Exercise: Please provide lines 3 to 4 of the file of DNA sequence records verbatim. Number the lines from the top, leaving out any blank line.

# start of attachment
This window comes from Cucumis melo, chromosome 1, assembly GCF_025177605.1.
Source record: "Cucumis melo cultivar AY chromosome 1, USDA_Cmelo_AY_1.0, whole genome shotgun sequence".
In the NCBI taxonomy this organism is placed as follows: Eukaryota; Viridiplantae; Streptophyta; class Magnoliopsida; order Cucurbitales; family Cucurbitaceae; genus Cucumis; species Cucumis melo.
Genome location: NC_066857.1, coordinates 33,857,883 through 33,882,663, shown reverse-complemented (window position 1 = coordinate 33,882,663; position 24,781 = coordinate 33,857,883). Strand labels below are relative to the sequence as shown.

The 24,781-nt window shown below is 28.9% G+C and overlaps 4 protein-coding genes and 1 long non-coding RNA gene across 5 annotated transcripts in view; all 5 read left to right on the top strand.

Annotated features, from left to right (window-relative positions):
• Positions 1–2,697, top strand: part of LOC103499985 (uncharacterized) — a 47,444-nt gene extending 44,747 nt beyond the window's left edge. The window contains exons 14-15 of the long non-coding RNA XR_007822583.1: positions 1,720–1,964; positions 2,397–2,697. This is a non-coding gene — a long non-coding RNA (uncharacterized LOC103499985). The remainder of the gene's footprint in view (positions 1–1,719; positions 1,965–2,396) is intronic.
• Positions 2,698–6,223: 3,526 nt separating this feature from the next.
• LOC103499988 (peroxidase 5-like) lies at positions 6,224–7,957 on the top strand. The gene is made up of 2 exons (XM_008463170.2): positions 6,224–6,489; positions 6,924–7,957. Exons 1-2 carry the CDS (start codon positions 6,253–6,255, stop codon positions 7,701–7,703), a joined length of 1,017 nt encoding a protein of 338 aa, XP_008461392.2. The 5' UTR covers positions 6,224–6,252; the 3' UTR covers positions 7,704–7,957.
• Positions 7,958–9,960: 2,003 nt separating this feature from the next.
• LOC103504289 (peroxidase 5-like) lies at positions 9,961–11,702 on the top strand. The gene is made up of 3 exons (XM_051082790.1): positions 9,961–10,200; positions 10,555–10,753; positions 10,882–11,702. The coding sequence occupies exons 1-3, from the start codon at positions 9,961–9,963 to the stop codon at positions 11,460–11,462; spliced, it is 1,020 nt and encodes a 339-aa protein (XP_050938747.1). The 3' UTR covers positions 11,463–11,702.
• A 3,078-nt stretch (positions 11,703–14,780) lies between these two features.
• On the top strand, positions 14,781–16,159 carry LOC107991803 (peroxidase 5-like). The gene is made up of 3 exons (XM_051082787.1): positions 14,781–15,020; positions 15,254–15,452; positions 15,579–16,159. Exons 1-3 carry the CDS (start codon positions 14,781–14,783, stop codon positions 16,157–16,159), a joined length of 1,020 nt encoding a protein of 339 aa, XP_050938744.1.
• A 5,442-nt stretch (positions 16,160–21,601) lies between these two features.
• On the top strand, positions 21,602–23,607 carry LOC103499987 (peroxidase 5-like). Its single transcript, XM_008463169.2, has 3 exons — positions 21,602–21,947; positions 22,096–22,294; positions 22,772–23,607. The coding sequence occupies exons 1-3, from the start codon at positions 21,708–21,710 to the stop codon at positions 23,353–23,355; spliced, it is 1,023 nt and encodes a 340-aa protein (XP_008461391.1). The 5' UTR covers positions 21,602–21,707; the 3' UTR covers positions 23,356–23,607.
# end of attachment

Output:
In the NCBI taxonomy this organism is placed as follows: Eukaryota; Viridiplantae; Streptophyta; class Magnoliopsida; order Cucurbitales; family Cucurbitaceae; genus Cucumis; species Cucumis melo.
Genome location: NC_066857.1, coordinates 33,857,883 through 33,882,663, shown reverse-complemented (window position 1 = coordinate 33,882,663; position 24,781 = coordinate 33,857,883). Strand labels below are relative to the sequence as shown.